Why, I wonder, would a service like Yammer draw glowing reviews from Rubicon and fall flat at Kosmix? Here are some details that I could come up with:
- I have been unable to articulate a clear value prop to folks on our end. As a Twitter user, I “know” that Yammer will be useful to us but I’m unable to pinpoint exactly why and am unable to sell it.
- The service spread virally through our office and lots of folks signed up, then posted a message saying “What the hell is this?” and then bailed.
- Kosmix is 65 people with almost everyone located onsite. To top that, we’re a VERY instant message heavy culture, more so than the 2-3 other places I’ve worked at. People dont perceive the need for an additional IMish service.
- We’re horribly open door and the joint resembles a fish market right around 1130 am every day. There are about four hallway conversations occurring at high pitch and ping pong balls flying around as shots go awry. We know too much about other departments, not too little. The founders are very accessible. We eat lunch together every Friday. Getting updated isn’t usually a burning problem.
- We’re small. I can see Yammer being more valuable at the 100+ level with lots of sales people that are remote and see engineers once in three months (my previous company).
- We’re NOT a Twitter heavy culture. There around 7 people who are heavy Twitter users. More than a few others share a bewilderment at the Valley’s obsession with Twitter (you know who you are).
I mean, come on. What a great way to dig yourself into a hole by nicknaming your device “DREAM”. I’ve been following along on all the details as best as possible and am excited to see that Android will have a home in a few weeks.
But if there is ONE thing that HTC knows how to do (HTC, btw, stands for the cartoonish name High Tech Corporation), it is building devices that look and act like they were designed and manufactured by chumps. I owned an HTC device that ran Windows Mobile a few months ago. It was AWFUl. The slider is hard to operate. The keys are a bitch to operate. When you try to type with the slider out, you’re always afraid that the device is going to fall out of your hands. The fat slider, the four stupid buttons at the bottom, the standard T-Mobile co-branding at the top.
Sounds awful lot like business as usual, no? Where is the iPhone-like hardware disruption? Check out these stealth photos for yourself: http://www.engadget.com/photos/htcs-android-driven-dream-revealed-in-glorious-spy-photos/1008301/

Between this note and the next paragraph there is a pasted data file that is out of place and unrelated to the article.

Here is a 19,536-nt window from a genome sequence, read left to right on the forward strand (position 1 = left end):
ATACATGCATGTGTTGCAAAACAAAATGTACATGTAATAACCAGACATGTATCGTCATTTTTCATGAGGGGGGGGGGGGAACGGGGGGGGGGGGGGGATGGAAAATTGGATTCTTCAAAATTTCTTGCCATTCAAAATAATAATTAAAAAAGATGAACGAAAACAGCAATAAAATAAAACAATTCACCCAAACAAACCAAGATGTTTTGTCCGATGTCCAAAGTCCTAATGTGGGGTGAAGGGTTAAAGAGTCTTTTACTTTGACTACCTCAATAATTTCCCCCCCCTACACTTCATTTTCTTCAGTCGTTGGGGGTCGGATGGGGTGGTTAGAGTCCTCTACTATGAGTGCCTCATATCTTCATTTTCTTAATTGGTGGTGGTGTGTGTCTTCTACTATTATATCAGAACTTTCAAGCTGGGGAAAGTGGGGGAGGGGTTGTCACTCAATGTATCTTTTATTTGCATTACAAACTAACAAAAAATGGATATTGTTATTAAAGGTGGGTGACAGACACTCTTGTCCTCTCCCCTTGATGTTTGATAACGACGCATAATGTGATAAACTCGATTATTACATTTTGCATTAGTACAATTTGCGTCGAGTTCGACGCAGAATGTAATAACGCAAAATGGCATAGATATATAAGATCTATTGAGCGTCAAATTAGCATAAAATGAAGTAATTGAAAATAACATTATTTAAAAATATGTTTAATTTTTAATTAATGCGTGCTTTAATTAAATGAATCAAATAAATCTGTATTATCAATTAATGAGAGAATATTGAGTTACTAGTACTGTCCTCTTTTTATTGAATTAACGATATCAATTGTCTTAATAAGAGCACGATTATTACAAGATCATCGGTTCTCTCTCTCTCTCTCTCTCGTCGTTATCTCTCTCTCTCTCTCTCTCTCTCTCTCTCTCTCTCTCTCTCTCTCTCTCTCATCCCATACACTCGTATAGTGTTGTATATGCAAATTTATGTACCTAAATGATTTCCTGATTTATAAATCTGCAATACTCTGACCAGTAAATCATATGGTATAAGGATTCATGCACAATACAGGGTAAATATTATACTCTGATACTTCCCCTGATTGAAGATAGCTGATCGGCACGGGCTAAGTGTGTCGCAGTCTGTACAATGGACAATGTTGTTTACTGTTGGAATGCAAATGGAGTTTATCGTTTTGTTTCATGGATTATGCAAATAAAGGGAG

Like every other Valley Apple fan boy, I’ve been spending lots of time downloading, discussing and evangelizing iPhone apps.
My favorite app right now, bar none, is Shazam. I cannot believe that the list of fawning servile fans of this app is so small, but let me be the first in line. Not only is the app usable and ridiculously useful, IMHO it points to something the music industry should have been working on for a long time.
What is Shazam? its an app that you install on your cellphone and run whenever you come across a track that you can’t recognize (which happens ALL the time to most of us at the gym, the car radio, and if you are a major Kenny G fan, in elevators). Once the app “listens” to a few seconds of the song, it sends the audio fingerprint up to the server and figures out the actual song and sends it down to the device. You can then proceed to purchase the track (at least on the iPhone you can) or watch a YouTube video.
This is great, but it is rendered more powerful by the iTunes model of music. Several commentators smarter than me have commented on how the album – a collection of songs sold as a whole – is still a valid form of music retail.
Based upon my personal behavior over the last 2 years, I call bullshit.
Purchasing music now is like purchasing a stick of gum while standing in line at Safeway. Or the National Enquirer if you want to be trashy about it. In other words, music purchases are starting to be impulse buys. You hear a great track, you WANT TO BUY IT RIGHT THERE. Given the low price point of 99 cents, you don’t think twice about making a purchase RIGHT NOW.
This impulse has been around since iTunes started to take off but its been dormant. I hear a great track on Entourage, I have to do the heavy lifting of remembering the stupid lyric, Googling the lyric (game over right there), finding the track on iTunes and then paying 99 cents for the privilege. Uhh, no thanks.
On the other hand, Shazam greases that impulse better than anything out there on the market right now. Plus, it retails for FREE via the appStore.
What’s not to love??
Okay, I’m pissed because I care. Or something like that.
You see, as a purveyor of fine health information, it is my job, nay, my calling, to wade through the trenches of health websites. There’s good ones (WebMD, Mayo, NIH sites, etc.) and then there’s the really bad content (don’t even get me started).
That’s why I was giddy like a 13 year old going to see Hannah Montana when I first previewed Google Knol. Seeded with a few hundred health topics written by physicians, the content quality and depth is unbelievable. It puts Wikipedia to shame. It puts everything else out there to shame.
Only problem? Doctors write when actively courted by Google (who doesn’t love a little love from our overlords?); they probably stop writing when they find that the AdSense ads surrounding their content monetize at 10 dollars a year.
Yeah. Doctors are people too, and sometimes wretchedly money-grubbing people. Fair enough.
So to really measure Google Knol’s quality since takeoff last week, we need a better way to navigate and access the site.
- What were the last five (or five hundred) Knols created? If they were about how to sell snake oil as opposed to medical topics, uh, I’d kinda like to know so I don’t syndicate that.
- How many Knols exist overall? Note that Wikipedia provides a pretty easy way to get to that number. Its called a full database dump and my company Kosmix uses it. Knol? Umm no. Evil much??
- Nav for the site is pretty retarded. I mean, look at this: http://knol.google.com/k/knol/directory-000#. Where is the categorization?
- Good Lord, there isn’t even a way to SORT the goddamn link above!!!
- Final offense: the title says “Collection of Featured Knols”. That means that the tip of the iceberg could be shiny and pretty while the rest of the iceberg is trying to sell me Viagra on the cheap. Come on, Knol, stand behind your product!